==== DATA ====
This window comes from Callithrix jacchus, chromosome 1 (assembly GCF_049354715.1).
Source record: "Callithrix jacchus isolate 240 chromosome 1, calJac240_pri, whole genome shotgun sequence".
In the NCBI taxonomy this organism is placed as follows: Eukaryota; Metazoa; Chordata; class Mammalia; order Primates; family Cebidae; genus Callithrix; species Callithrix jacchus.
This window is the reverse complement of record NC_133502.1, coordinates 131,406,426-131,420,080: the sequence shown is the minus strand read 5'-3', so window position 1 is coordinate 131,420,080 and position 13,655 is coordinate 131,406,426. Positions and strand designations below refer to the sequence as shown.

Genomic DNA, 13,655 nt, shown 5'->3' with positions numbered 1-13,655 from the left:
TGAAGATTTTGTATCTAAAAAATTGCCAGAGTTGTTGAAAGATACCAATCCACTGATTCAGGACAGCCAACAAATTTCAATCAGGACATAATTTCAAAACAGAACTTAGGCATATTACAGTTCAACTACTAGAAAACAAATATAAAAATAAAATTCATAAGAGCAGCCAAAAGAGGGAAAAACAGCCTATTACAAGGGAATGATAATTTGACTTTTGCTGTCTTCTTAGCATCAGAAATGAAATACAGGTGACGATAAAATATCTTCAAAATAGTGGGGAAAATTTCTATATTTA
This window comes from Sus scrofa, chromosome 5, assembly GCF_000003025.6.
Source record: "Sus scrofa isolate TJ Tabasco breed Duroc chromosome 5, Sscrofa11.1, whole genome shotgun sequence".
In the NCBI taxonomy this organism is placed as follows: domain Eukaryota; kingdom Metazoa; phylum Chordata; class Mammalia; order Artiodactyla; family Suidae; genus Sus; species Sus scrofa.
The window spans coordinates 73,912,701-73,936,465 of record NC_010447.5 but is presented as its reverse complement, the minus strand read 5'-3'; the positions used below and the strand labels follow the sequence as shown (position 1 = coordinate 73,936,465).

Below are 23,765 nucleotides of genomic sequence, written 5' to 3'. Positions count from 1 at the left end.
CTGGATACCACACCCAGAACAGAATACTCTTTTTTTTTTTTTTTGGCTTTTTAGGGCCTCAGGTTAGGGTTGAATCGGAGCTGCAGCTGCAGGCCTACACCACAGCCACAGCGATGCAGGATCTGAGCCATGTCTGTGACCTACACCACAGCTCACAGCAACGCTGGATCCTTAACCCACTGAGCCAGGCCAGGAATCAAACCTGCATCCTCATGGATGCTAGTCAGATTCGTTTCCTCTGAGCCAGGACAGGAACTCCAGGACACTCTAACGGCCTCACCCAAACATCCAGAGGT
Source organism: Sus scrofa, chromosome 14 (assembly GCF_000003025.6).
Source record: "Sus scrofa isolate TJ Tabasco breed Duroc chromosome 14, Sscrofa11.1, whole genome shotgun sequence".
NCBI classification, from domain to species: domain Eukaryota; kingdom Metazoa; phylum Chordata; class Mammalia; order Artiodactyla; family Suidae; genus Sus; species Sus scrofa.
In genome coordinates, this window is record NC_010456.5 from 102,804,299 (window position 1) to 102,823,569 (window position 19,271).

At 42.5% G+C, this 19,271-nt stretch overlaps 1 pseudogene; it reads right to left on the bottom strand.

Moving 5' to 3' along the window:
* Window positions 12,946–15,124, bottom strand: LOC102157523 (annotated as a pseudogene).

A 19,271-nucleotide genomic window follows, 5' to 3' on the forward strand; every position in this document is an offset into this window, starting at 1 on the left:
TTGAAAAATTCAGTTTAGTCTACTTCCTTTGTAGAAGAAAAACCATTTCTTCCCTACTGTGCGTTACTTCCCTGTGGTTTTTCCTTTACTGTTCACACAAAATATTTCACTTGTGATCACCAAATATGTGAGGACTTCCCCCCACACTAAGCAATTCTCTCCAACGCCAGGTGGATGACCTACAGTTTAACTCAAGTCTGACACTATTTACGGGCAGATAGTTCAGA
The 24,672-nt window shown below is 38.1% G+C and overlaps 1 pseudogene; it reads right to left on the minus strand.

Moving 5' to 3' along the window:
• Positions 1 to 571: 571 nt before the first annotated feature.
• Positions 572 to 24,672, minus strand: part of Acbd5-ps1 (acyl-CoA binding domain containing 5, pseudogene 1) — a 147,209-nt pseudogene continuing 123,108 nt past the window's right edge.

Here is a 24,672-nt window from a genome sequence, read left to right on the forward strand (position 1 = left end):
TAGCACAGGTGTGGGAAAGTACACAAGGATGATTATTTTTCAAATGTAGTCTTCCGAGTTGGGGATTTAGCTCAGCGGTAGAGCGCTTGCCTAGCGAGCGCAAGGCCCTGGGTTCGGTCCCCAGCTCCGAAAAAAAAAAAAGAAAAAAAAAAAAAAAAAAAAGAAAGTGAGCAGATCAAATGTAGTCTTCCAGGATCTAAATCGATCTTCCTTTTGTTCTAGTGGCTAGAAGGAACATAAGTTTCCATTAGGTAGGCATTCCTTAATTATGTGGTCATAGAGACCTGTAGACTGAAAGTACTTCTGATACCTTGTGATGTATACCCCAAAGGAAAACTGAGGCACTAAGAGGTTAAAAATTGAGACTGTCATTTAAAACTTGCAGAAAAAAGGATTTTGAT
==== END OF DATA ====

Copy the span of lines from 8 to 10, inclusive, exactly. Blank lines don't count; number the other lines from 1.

Source record: "Sus scrofa isolate TJ Tabasco breed Duroc chromosome 5, Sscrofa11.1, whole genome shotgun sequence".
In the NCBI taxonomy this organism is placed as follows: domain Eukaryota; kingdom Metazoa; phylum Chordata; class Mammalia; order Artiodactyla; family Suidae; genus Sus; species Sus scrofa.
The window spans coordinates 73,912,701-73,936,465 of record NC_010447.5 but is presented as its reverse complement, the minus strand read 5'-3'; the positions used below and the strand labels follow the sequence as shown (position 1 = coordinate 73,936,465).